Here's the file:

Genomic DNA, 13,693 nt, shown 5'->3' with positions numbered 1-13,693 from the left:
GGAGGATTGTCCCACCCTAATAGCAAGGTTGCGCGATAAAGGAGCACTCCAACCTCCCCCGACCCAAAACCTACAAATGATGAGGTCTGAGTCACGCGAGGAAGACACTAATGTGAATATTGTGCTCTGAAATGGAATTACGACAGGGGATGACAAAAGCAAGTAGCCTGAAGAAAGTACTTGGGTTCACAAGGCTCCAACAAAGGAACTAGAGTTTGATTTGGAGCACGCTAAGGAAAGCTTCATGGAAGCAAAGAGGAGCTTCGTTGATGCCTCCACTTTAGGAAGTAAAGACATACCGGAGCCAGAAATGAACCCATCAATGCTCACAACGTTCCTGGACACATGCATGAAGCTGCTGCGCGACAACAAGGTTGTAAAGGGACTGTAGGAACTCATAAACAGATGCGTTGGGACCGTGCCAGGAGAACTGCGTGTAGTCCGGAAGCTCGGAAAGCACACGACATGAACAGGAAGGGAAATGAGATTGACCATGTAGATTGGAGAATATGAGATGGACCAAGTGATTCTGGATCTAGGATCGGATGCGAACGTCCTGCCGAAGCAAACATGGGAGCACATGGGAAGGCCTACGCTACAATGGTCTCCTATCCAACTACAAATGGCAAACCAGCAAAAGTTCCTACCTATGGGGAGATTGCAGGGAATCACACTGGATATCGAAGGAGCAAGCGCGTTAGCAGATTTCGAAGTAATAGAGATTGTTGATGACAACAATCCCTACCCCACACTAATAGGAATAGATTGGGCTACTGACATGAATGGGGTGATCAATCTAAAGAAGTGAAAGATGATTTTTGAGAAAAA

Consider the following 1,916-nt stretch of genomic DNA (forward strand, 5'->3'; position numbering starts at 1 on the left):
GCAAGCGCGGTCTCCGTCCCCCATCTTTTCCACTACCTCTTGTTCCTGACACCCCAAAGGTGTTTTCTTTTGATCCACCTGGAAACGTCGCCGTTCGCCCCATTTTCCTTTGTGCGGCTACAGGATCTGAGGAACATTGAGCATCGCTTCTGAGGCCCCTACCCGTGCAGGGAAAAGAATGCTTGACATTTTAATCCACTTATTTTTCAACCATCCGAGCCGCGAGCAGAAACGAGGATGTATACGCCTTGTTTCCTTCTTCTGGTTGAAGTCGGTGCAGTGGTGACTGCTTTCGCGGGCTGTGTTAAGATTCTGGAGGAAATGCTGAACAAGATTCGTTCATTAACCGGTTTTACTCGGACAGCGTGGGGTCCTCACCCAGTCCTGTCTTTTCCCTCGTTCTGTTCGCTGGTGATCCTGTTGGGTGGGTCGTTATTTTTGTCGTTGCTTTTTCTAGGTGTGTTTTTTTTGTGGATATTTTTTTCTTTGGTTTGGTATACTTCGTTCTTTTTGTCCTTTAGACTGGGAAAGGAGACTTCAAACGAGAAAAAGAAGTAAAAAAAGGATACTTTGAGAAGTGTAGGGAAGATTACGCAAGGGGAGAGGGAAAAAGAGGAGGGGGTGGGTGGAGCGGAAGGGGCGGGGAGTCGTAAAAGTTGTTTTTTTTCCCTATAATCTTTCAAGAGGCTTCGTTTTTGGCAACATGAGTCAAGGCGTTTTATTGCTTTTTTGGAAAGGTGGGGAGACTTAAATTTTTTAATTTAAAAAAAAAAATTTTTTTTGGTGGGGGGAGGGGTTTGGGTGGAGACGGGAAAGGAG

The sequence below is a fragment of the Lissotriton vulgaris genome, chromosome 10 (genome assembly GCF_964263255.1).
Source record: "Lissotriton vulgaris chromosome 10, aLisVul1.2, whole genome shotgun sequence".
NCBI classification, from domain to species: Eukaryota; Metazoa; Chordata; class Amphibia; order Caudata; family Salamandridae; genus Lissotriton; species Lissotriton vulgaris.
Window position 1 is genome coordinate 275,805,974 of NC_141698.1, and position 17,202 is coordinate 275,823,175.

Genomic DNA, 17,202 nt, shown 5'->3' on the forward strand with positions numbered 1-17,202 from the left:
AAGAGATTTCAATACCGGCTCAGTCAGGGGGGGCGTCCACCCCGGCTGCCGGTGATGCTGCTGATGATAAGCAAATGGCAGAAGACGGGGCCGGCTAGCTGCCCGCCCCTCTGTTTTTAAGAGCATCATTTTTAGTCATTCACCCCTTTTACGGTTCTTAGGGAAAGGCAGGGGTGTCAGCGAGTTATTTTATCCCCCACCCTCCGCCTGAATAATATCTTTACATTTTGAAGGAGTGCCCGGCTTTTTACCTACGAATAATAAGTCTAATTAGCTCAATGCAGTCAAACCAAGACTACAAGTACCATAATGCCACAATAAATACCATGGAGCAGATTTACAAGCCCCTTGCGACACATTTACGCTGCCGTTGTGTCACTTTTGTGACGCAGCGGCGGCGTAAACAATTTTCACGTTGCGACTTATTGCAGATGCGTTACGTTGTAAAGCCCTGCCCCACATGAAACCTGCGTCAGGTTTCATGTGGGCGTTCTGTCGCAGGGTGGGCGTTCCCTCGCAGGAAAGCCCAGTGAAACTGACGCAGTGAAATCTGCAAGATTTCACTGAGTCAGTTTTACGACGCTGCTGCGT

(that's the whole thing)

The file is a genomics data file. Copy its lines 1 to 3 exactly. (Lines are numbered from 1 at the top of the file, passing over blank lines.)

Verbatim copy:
Genomic DNA, 13,693 nt, shown 5'->3' with positions numbered 1-13,693 from the left:
GGAGGATTGTCCCACCCTAATAGCAAGGTTGCGCGATAAAGGAGCACTCCAACCTCCCCCGACCCAAAACCTACAAATGATGAGGTCTGAGTCACGCGAGGAAGACACTAATGTGAATATTGTGCTCTGAAATGGAATTACGACAGGGGATGACAAAAGCAAGTAGCCTGAAGAAAGTACTTGGGTTCACAAGGCTCCAACAAAGGAACTAGAGTTTGATTTGGAGCACGCTAAGGAAAGCTTCATGGAAGCAAAGAGGAGCTTCGTTGATGCCTCCACTTTAGGAAGTAAAGACATACCGGAGCCAGAAATGAACCCATCAATGCTCACAACGTTCCTGGACACATGCATGAAGCTGCTGCGCGACAACAAGGTTGTAAAGGGACTGTAGGAACTCATAAACAGATGCGTTGGGACCGTGCCAGGAGAACTGCGTGTAGTCCGGAAGCTCGGAAAGCACACGACATGAACAGGAAGGGAAATGAGATTGACCATGTAGATTGGAGAATATGAGATGGACCAAGTGATTCTGGATCTAGGATCGGATGCGAACGTCCTGCCGAAGCAAACATGGGAGCACATGGGAAGGCCTACGCTACAATGGTCTCCTATCCAACTACAAATGGCAAACCAGCAAAAGTTCCTACCTATGGGGAGATTGCAGGGAATCACACTGGATATCGAAGGAGCAAGCGCGTTAGCAGATTTCGAAGTAATAGAGATTGTTGATGACAACAATCCCTACCCCACACTAATAGGAATAGATTGGGCTACTGACATGAATGGGGTGATCAATCTAAAGAAGTGAAAGATGATTTTTGAGAAAAA

Consider the following 1,916-nt stretch of genomic DNA (forward strand, 5'->3'; position numbering starts at 1 on the left):